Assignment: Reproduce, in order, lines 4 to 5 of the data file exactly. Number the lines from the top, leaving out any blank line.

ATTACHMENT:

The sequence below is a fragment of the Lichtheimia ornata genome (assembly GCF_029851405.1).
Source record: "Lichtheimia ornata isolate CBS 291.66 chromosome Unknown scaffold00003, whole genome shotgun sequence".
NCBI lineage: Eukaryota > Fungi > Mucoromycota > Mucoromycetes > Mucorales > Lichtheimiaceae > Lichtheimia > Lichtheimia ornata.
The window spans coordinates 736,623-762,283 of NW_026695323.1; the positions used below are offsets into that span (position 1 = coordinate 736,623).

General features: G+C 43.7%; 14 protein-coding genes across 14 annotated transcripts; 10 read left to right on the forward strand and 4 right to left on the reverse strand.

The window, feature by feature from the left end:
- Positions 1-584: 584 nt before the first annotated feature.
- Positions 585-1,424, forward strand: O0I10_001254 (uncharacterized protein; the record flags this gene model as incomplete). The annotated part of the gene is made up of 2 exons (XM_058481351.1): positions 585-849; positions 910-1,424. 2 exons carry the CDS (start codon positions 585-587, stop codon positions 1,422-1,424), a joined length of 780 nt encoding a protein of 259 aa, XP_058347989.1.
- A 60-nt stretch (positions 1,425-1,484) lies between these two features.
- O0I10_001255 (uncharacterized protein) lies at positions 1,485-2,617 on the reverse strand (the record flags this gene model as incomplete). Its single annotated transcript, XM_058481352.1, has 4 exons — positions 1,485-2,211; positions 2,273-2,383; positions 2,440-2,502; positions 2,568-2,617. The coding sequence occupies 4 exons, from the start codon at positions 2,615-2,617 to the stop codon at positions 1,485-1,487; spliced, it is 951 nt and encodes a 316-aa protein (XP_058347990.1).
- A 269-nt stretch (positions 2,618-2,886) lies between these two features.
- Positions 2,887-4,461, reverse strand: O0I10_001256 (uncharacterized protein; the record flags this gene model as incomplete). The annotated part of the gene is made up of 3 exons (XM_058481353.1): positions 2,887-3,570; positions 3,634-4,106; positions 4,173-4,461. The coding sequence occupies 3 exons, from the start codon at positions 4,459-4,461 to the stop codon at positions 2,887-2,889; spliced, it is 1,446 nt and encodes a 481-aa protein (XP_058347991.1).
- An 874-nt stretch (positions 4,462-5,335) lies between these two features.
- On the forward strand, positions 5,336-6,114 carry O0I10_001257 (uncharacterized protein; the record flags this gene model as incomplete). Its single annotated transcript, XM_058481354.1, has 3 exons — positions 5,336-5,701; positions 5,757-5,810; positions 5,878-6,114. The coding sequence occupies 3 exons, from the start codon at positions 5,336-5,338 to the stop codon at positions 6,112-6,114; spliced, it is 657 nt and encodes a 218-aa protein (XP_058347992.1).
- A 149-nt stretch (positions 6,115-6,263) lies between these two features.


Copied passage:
The window spans coordinates 736,623-762,283 of NW_026695323.1; the positions used below are offsets into that span (position 1 = coordinate 736,623).

General features: G+C 43.7%; 14 protein-coding genes across 14 annotated transcripts; 10 read left to right on the forward strand and 4 right to left on the reverse strand.